Journalism and TCF faculty propose department merge


The Journalism and Telecomunications & Film are considering the proposal to merge the two departments to help students better prepare for the real world that is converging with media and reporting. CW | Savannah Kelly

Kyarra Harris

Wilson Lowrey, department chair of journalism, said this idea has been talked about for some time, and though not yet official, both departments are brainstorming 
and planning.

“This starts with the students,” Lowrey said. “A lot of times they want to do both journalism and TCF.”

Currently, students in either journalism or TCF have a difficult time taking classes in the other major. However, with changes in the way many people get their news, like social media and television, it’s become imperative for upcoming reporters to know many different skills.

“We’ve had students whose focus may be in radio or broadcast, but they’ve wanted to do the writing and reporting as well,” Lowrey said. “But of course they’re always better off if they have all of that, so what we’re working toward is to help students stop having to make those choices.”

A committee was created of faculty members in both departments, led by Andy Billings and Matthew Bunker, to work on the curriculum and other details they will propose. Dianne Bragg, assistant professor in journalism and also a committee member, said a number of schools across the country have already made merges.

“All of us on the committee have taken trips to other schools who have either done something like this or similar to it so that we can see what works for them, what doesn’t work, and what they would do differently,” Bragg said. “Under Dean Nelson’s leadership, we’ve been given resources to do that, and we are moving in a very deliberate manner and trying to be as careful as we can and eliminate any 
unnecessary mistakes.”

William Evans, interim chair for TCF, said they are hoping for the plans to be approved and take effect next fall. However, these changes will not necessarily take place for those currently majoring in either journalism or TCF.

“Students will stick with the catalog in which they are admitted,” Evans said. “For those who are interested to opt-in to a new program, we want to accommodate that, but no one is forced to change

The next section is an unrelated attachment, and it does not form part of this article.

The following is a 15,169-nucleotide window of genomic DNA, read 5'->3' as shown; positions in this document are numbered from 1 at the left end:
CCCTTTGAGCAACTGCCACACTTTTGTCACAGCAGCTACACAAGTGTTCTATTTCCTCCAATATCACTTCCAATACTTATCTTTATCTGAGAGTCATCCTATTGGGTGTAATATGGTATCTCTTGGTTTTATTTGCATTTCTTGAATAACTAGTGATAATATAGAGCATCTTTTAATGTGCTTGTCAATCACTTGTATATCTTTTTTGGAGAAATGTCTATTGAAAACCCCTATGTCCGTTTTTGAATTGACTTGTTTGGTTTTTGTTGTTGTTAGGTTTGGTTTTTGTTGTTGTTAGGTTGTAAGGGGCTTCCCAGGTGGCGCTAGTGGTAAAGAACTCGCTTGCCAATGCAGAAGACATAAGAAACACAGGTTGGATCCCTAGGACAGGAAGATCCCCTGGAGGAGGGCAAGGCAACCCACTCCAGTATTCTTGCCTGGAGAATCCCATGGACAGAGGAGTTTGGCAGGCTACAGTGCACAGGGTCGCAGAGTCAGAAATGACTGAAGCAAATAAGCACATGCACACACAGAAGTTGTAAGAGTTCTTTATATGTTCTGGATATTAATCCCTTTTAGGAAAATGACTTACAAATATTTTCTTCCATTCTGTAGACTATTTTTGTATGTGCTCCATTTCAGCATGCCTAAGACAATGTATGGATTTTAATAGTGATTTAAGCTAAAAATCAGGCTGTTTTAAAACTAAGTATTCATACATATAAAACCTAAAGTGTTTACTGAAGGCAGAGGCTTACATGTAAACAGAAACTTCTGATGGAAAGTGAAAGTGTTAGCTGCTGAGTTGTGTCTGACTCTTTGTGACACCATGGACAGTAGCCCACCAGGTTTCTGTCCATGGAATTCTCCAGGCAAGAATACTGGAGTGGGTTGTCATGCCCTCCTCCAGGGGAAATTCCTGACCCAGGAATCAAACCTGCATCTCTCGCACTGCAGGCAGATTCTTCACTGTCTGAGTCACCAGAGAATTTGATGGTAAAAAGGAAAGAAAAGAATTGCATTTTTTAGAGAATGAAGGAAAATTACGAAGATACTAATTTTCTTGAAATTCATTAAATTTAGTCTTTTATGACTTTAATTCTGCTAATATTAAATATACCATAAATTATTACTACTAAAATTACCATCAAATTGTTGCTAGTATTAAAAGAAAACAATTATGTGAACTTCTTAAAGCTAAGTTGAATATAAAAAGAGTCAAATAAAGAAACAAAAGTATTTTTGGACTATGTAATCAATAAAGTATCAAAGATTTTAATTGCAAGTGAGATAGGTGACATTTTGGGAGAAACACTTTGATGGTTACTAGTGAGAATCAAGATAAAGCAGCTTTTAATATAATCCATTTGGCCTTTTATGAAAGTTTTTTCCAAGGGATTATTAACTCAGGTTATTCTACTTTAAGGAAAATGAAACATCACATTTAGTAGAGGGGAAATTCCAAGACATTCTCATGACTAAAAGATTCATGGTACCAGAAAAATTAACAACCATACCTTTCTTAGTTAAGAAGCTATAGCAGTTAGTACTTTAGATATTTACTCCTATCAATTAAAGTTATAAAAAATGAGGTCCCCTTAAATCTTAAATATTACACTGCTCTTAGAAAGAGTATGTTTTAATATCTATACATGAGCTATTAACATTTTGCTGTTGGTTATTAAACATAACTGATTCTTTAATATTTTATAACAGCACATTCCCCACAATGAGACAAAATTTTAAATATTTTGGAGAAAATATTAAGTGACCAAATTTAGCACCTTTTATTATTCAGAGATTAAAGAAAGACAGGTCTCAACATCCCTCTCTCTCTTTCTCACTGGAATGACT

their curriculum.”

Lowrey said no changes will be made until the curriculum is approved. If it is, students may only see administrative changes in the fall of 2016.

“The plan is for fall 2017, to be more fundamental change and merging, but even then, most of the core classes will probably remain the same,” Lowrey said.

Mark Nelson, dean of the College of Communication and Information Sciences, said there will be a search for a new department head if the merge is approved.

Lowrey said there will be a new class next semester that will take sports journalism students and sports TCF students and allow them to collaborate with writing and filming while also learning together.

“The class will sort of help us get our feet wet,” Lowrey said. “It’s an opportunity for one of our faculty members and one of theirs, and it will teach us a little bit about teaching.”

Kristen Warner, assistant professor in TCF, said though this is still the beginning phase of the merge, she could remember back to her undergrad years and how her professors told her something very similar.

“I was a print journalism major,” she said, “One of the things that was always talked about was convergence and how we needed to be able to shoot, produce and edit as well as write. So I agree that this will be beneficial to students, particularly those who are interested in going off to be reporters in the future.”